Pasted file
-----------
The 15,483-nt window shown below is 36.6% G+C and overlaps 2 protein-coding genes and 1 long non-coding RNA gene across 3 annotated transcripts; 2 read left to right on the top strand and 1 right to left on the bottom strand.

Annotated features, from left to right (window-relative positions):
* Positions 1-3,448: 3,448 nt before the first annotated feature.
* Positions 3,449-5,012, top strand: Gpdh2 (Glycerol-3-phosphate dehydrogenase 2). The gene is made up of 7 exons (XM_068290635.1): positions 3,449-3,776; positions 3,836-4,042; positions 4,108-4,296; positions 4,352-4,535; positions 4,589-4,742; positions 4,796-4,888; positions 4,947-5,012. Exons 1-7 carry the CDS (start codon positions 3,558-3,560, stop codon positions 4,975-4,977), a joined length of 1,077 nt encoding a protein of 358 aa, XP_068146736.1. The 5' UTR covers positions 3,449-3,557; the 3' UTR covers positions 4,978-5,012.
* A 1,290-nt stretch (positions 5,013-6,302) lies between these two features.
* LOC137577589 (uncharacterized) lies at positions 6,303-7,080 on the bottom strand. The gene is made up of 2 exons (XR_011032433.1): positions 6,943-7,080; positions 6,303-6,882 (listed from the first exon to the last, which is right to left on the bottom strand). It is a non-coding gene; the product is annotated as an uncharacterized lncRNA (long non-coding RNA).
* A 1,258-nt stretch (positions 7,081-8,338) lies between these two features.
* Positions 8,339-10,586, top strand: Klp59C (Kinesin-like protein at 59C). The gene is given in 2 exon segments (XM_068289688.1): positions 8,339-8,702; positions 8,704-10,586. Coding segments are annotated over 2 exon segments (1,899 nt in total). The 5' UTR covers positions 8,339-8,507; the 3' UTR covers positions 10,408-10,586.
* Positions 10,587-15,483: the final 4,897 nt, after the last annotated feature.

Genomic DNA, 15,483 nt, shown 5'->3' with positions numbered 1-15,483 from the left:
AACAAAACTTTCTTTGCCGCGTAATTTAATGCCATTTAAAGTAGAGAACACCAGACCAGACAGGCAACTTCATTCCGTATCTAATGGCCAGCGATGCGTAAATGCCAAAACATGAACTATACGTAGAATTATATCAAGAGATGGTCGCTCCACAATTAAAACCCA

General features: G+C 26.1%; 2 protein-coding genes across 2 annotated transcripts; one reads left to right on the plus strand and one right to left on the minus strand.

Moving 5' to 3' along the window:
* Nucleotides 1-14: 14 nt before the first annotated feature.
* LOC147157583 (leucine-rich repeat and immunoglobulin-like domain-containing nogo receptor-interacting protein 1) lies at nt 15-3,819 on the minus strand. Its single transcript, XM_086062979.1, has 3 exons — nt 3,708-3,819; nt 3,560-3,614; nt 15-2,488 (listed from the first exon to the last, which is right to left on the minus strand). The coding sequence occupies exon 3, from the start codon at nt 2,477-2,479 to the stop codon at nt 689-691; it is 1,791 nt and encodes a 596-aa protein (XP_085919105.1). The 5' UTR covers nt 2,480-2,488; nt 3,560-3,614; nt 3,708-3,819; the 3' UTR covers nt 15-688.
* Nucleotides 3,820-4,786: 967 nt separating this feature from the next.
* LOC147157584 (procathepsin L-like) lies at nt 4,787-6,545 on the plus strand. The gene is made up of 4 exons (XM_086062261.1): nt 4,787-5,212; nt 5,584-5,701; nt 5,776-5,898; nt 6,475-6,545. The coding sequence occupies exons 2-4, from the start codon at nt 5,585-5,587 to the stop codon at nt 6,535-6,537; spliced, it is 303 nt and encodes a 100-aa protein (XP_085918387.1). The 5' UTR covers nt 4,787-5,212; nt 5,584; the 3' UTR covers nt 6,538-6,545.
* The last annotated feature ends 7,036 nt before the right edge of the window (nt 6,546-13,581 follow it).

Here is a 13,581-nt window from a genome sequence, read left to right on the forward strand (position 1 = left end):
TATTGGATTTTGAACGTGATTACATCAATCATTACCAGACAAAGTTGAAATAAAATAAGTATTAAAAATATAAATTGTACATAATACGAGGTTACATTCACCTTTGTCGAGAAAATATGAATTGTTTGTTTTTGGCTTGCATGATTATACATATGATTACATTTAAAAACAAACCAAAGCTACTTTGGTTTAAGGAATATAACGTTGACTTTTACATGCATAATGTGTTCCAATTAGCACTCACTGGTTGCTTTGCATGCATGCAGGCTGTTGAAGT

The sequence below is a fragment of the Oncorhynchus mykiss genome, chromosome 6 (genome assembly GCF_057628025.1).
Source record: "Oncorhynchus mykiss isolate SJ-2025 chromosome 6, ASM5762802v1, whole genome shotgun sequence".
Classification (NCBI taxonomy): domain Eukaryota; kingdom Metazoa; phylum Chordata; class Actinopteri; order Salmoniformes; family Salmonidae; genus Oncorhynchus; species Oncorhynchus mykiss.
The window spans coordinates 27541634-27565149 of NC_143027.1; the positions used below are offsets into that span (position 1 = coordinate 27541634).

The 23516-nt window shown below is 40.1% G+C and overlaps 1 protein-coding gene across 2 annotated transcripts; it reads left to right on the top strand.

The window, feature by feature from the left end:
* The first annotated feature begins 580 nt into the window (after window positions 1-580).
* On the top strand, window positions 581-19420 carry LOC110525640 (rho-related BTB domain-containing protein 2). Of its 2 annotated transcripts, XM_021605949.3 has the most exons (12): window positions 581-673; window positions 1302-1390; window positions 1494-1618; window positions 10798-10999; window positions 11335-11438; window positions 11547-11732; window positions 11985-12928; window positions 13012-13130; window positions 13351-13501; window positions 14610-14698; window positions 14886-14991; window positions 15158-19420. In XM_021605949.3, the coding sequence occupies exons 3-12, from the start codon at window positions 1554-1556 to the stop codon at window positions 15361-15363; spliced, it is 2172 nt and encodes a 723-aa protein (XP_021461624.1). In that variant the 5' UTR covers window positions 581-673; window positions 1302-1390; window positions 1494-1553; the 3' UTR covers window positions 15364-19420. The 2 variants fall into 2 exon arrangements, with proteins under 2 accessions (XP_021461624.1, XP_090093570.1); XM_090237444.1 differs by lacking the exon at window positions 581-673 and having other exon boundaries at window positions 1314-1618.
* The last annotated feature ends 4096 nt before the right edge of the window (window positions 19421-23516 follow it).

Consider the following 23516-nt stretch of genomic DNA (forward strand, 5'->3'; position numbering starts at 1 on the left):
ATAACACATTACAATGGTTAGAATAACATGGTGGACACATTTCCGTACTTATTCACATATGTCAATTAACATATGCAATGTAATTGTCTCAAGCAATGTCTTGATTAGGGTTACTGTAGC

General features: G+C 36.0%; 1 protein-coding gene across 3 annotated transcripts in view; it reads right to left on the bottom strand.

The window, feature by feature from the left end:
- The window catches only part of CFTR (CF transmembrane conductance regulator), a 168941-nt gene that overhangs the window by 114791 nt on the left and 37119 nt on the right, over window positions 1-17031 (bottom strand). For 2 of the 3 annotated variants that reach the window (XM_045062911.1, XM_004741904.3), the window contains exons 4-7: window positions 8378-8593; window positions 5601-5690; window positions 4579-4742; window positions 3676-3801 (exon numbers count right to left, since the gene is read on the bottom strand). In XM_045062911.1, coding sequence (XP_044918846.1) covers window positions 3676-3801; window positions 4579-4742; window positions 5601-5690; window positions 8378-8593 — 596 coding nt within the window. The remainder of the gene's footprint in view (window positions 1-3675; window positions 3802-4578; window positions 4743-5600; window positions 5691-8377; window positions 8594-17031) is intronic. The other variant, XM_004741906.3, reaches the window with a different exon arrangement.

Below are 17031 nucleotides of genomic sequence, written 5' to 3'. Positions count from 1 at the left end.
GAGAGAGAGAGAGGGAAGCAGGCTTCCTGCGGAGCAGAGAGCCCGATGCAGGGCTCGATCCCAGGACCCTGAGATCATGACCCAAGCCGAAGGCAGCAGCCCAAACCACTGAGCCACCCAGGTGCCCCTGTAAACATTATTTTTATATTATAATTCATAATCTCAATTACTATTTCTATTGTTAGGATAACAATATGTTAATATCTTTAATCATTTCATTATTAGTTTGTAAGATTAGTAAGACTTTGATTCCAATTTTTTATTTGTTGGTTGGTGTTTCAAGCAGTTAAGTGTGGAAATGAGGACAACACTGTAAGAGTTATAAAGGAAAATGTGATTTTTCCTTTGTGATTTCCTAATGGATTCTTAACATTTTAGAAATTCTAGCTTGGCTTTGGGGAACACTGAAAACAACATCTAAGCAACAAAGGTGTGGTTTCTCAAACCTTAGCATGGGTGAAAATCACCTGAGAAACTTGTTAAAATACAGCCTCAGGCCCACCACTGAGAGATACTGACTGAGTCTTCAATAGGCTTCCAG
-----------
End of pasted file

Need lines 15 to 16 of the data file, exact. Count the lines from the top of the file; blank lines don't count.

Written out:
* LOC147157583 (leucine-rich repeat and immunoglobulin-like domain-containing nogo receptor-interacting protein 1) lies at nt 15-3,819 on the minus strand. Its single transcript, XM_086062979.1, has 3 exons — nt 3,708-3,819; nt 3,560-3,614; nt 15-2,488 (listed from the first exon to the last, which is right to left on the minus strand). The coding sequence occupies exon 3, from the start codon at nt 2,477-2,479 to the stop codon at nt 689-691; it is 1,791 nt and encodes a 596-aa protein (XP_085919105.1). The 5' UTR covers nt 2,480-2,488; nt 3,560-3,614; nt 3,708-3,819; the 3' UTR covers nt 15-688.
* Nucleotides 3,820-4,786: 967 nt separating this feature from the next.